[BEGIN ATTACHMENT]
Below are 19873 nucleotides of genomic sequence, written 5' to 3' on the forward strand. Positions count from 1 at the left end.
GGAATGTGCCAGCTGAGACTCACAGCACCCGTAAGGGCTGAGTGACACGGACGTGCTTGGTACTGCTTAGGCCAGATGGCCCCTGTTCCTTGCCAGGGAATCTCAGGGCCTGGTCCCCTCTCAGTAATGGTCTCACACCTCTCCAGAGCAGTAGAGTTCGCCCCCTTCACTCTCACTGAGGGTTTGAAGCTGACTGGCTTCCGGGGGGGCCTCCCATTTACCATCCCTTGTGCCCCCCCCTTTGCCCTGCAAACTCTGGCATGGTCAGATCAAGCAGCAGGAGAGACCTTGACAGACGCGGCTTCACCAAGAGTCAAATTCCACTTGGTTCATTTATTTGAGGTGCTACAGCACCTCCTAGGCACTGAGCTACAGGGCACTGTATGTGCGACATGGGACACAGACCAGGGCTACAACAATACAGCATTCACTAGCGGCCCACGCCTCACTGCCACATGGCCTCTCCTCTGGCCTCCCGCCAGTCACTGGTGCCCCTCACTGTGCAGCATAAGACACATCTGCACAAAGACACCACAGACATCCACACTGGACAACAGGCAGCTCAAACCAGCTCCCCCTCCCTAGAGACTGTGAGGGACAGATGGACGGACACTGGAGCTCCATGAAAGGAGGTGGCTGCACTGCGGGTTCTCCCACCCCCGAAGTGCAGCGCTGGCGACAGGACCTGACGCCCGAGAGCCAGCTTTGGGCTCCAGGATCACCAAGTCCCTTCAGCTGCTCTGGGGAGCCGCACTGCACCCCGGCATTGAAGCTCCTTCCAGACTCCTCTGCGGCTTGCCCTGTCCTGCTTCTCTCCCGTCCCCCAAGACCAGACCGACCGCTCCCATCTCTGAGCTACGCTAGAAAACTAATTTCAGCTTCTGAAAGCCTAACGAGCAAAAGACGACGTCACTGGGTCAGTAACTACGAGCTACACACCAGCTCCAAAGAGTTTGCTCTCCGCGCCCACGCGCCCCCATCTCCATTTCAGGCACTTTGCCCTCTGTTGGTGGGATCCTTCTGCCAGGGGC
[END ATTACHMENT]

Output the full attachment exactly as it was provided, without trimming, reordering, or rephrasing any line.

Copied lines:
Below are 19873 nucleotides of genomic sequence, written 5' to 3' on the forward strand. Positions count from 1 at the left end.
GGAATGTGCCAGCTGAGACTCACAGCACCCGTAAGGGCTGAGTGACACGGACGTGCTTGGTACTGCTTAGGCCAGATGGCCCCTGTTCCTTGCCAGGGAATCTCAGGGCCTGGTCCCCTCTCAGTAATGGTCTCACACCTCTCCAGAGCAGTAGAGTTCGCCCCCTTCACTCTCACTGAGGGTTTGAAGCTGACTGGCTTCCGGGGGGGCCTCCCATTTACCATCCCTTGTGCCCCCCCCTTTGCCCTGCAAACTCTGGCATGGTCAGATCAAGCAGCAGGAGAGACCTTGACAGACGCGGCTTCACCAAGAGTCAAATTCCACTTGGTTCATTTATTTGAGGTGCTACAGCACCTCCTAGGCACTGAGCTACAGGGCACTGTATGTGCGACATGGGACACAGACCAGGGCTACAACAATACAGCATTCACTAGCGGCCCACGCCTCACTGCCACATGGCCTCTCCTCTGGCCTCCCGCCAGTCACTGGTGCCCCTCACTGTGCAGCATAAGACACATCTGCACAAAGACACCACAGACATCCACACTGGACAACAGGCAGCTCAAACCAGCTCCCCCTCCCTAGAGACTGTGAGGGACAGATGGACGGACACTGGAGCTCCATGAAAGGAGGTGGCTGCACTGCGGGTTCTCCCACCCCCGAAGTGCAGCGCTGGCGACAGGACCTGACGCCCGAGAGCCAGCTTTGGGCTCCAGGATCACCAAGTCCCTTCAGCTGCTCTGGGGAGCCGCACTGCACCCCGGCATTGAAGCTCCTTCCAGACTCCTCTGCGGCTTGCCCTGTCCTGCTTCTCTCCCGTCCCCCAAGACCAGACCGACCGCTCCCATCTCTGAGCTACGCTAGAAAACTAATTTCAGCTTCTGAAAGCCTAACGAGCAAAAGACGACGTCACTGGGTCAGTAACTACGAGCTACACACCAGCTCCAAAGAGTTTGCTCTCCGCGCCCACGCGCCCCCATCTCCATTTCAGGCACTTTGCCCTCTGTTGGTGGGATCCTTCTGCCAGGGGC